Shane Warne: Never Test captain, always a legend
A question that will be asked for ages to come, as the greatest leg spinner of all time bows out from cricket, would be:
What would the world have seen had Shane Warne been Australia’s Test captain?
In a career spanning almost 20 years, Warne has divided opinions globally and more so in his native country where some believe he was the messiah of cricket, making leg spin sexy again, while others thought him to be a constant source of embarrassment to the country due to his bad boy behaviour.
He was accused of two of the biggest crimes in the game, when he admitted to taking money from a bookmaker for providing pitch information, and later when he was suspended for a year after testing positive for a diuretic in his system. Warne has also been in the papers for pursuing a number of women, writing about whom will take up pages, and hence I will leave it at this.
Warne has always been in the headlines, be it for the wrong reasons or the right. He announced himself on the field in 1993 when an innocuous looking leg break pitched outside the leg stump of Mike Gatting to clip the off stump leaving everyone on the ground shocked and the batsman bamboozled. Since that delivery, there have been many others, eventually leading to Warne becoming the first bowler in history to cross the 700 mark in Test cricket.
Warne was a presence on the field and in the mind. Each delivery had its own preamble; walking slowly to his mark, curling the ball from hand to hand as he made the batsman wait. And then the slow action to deliver the ball, so simple, so artless - yet no one could tell whether it would be a flipper or a leg break or something else altogether.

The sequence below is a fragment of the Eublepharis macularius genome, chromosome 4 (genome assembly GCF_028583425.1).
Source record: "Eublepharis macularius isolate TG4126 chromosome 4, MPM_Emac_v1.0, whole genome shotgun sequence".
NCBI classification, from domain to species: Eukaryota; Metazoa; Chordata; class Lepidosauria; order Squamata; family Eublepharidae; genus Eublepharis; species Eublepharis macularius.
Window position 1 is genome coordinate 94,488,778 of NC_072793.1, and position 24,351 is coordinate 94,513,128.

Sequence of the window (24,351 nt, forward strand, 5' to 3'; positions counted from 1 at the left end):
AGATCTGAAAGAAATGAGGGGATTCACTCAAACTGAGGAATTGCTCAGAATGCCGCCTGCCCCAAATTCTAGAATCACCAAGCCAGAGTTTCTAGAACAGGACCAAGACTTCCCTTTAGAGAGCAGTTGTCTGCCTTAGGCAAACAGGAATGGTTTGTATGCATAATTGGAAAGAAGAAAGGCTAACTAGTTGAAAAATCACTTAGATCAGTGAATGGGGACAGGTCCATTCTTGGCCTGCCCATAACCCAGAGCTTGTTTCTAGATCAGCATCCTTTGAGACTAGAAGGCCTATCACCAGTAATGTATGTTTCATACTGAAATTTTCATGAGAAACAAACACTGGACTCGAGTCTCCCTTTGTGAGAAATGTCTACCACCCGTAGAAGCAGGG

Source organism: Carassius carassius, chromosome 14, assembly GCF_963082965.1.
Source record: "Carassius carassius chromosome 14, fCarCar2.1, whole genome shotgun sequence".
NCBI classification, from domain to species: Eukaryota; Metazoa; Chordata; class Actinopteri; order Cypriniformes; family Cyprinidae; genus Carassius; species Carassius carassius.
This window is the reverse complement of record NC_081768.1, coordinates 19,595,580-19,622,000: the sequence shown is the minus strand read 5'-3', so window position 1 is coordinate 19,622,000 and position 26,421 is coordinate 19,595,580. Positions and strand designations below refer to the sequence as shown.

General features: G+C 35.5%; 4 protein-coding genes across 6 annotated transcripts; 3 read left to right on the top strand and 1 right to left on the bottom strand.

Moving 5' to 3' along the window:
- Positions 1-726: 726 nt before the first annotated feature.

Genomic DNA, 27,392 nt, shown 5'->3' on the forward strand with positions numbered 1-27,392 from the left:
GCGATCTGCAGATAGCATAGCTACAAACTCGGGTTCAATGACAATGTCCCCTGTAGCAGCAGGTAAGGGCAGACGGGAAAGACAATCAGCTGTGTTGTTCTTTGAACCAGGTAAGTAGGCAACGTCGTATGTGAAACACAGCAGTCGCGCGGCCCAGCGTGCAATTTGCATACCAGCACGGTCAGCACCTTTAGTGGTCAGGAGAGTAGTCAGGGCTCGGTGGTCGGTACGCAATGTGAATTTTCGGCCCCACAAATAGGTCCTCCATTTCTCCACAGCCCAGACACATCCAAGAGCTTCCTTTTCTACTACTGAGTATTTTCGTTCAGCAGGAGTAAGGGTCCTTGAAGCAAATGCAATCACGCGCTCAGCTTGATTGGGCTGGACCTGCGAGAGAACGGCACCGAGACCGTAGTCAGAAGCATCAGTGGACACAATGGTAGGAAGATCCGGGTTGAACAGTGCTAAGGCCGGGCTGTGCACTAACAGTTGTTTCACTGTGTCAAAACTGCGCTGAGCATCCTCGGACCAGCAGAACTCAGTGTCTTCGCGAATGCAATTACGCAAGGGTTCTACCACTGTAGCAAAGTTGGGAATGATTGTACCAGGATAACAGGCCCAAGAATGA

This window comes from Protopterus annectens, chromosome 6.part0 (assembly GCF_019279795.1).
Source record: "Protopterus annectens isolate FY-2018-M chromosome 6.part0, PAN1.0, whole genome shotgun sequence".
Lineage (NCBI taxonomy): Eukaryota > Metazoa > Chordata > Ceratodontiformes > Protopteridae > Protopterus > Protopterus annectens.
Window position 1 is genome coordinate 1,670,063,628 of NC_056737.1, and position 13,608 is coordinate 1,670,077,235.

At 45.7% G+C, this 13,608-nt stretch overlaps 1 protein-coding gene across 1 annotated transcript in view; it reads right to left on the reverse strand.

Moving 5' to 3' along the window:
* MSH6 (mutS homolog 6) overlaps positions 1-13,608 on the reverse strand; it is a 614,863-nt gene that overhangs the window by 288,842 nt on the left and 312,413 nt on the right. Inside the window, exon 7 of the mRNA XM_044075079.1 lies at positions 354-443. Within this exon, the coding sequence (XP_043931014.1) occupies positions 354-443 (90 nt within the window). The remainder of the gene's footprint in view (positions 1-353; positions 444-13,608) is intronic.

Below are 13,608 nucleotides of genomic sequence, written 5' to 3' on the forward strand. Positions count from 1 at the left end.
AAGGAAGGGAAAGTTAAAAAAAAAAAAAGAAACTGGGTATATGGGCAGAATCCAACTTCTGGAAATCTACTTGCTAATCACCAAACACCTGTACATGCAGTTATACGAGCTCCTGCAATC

The last few years in Test cricket were perhaps his best, as he came back from his suspension as if there was no break, and scaled previously unreached heights. Rated as one of the five greatest cricketers of the 20th century in the year 2000, he bowled better than ever.
Warnes’ captaincy skills came in view as he took over the reins of Rajasthan Royals in the first season of the Indian Premier League (IPL) and led a team, written off as hopeless by all, to the inaugural title win. It is a tribute to Warne’s skills as a captain that he was able to build an all conquering team. Though Royals fortunes dipped in the next three seasons, Warne was an ever inspiring captain empowering players and making juniors feel as a part of the team. His team gave him a fitting farewell as they defeated the Mumbai Indians, a team led by the only other person to scale similar heights in this generation.
To answer the question I asked at the start, Warne’s captaincy would have been a boost for the longest format of the game. No match would have been ever lost till the last delivery, no draw ever sought, all gambles taken and retaken.
It is the world’s loss to not have seen Warne as a Test captain, and cricket will miss him.
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